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Federal court vindicates high school student-athlete free speech rights

gavel in a courtroom

In a recent decision, a federal district court upheld the First Amendment rights of a student-athlete dismissed from her high school cheerleading team over her Snapchat postings. The decision marks a triumphant win for student-athlete free speech rights at the high school level.

The decision by Judge A. Richard Caputo of the U.S. District Court for the Middle District of Pennsylvania is noteworthy for the judge’s careful navigation of the many landmines involved in high school student speech cases, which often derail efforts to vindicate expressive rights, even at the college level. Here, the student plaintiff, currently a high school junior, unsuccessfully tried out for the varsity cheerleading squad, and then posted on Snapchat: “fuck school fuck softball fuck cheer fuck everything,” and “Love how me and [my friend] get told we need a year of jv before we make varsity but that[ ] doesn’t matter to anyone else?” The coaches got wind of the snaps and suspended the student from the cheerleading team for one year for violating rules banning “foul language” and “negative information regarding cheerleading, cheerleaders, or coaches placed on the internet.”

The ruling is an excellent review of high school student speech law and student-athlete rights, shedding light on the many holes in these swiss-cheese doctrines. As explained by the judge, “public school students do not shed their speech rights at the ‘schoolhouse gate,’” unless that speech materially and substantially disrupts the school; contains “lewd, vulgar or profane language”; “can reasonably be regarded as encouraging illegal drug use”; or is “school-sponsored” and is related to “any legitimate pedagogical concerns.”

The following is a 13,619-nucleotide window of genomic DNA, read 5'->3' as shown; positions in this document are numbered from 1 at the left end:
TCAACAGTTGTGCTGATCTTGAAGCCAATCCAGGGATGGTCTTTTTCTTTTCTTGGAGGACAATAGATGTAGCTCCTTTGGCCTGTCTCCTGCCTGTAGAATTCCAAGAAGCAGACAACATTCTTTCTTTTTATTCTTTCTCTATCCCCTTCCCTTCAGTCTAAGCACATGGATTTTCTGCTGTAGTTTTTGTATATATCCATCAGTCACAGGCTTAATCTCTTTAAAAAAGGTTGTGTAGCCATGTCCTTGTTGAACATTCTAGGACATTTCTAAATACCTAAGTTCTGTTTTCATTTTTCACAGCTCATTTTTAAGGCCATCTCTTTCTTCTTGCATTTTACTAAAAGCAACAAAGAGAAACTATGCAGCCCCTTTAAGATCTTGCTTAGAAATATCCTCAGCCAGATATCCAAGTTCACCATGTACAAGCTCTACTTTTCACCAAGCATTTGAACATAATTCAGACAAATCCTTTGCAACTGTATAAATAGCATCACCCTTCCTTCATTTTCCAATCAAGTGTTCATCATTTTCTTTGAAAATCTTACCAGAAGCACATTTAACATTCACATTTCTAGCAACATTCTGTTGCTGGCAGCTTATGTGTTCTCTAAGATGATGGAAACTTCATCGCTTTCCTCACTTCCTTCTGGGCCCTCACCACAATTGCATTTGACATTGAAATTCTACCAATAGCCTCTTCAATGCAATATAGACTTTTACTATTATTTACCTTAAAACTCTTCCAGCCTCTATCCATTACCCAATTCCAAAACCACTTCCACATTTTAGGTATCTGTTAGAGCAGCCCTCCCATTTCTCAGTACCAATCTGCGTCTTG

Getting past all of those carve-outs is only the first step — the court then explained how student-athletes generally have diminished rights when compared to other students. However, the court clarified that less protection does not mean no protection:

By choosing to go out for the team, student athletes . . .  voluntarily subject themselves to a degree of regulation even higher than that imposed on students generally. But players do not completely waive their rights when they join a team, as the First Amendment also reaches the playing field. (Internal quotations and citations omitted.)

Despite these potential pitfalls, the court found that the student’s speech occurred off campus and did not disrupt educational or athletic activities, earning First Amendment protection. Without evidence that the speech was sponsored by the school or impaired its functions, the court found that the coaches could not punish the student for her speech.

The decision illustrates the hurdles faced by many student-athletes seeking to voice their frustration with their school or team. The judge’s thorough analysis of the myriad ways schools can legally stunt student-athlete speech reflects the tightly girdled atmosphere for such expression, one that doesn’t loosen up much at the college level. For every student such as the plaintiff here who is fortunate enough to prevail in court, there are many others whose punishments for speaking out go unaddressed.

Those interested in student-athlete rights should check out the full decision, as well as FIRE’s Statement on College Student-Athletes’ Free Speech Rights, for more information.

In need of First Amendment resources for teachers? The Foundation for Individual Rights in Education has you covered. Our "First Things First" free speech textbook for college undergraduates explores the fundamentals of modern American free speech law. Meanwhile, our K-12 First Amendment curriculum modules help educators enrich and supplement their existing instruction on First Amendment and freedom of expression issues in middle and high school classrooms. Explore for even more First Amendment educational resources.

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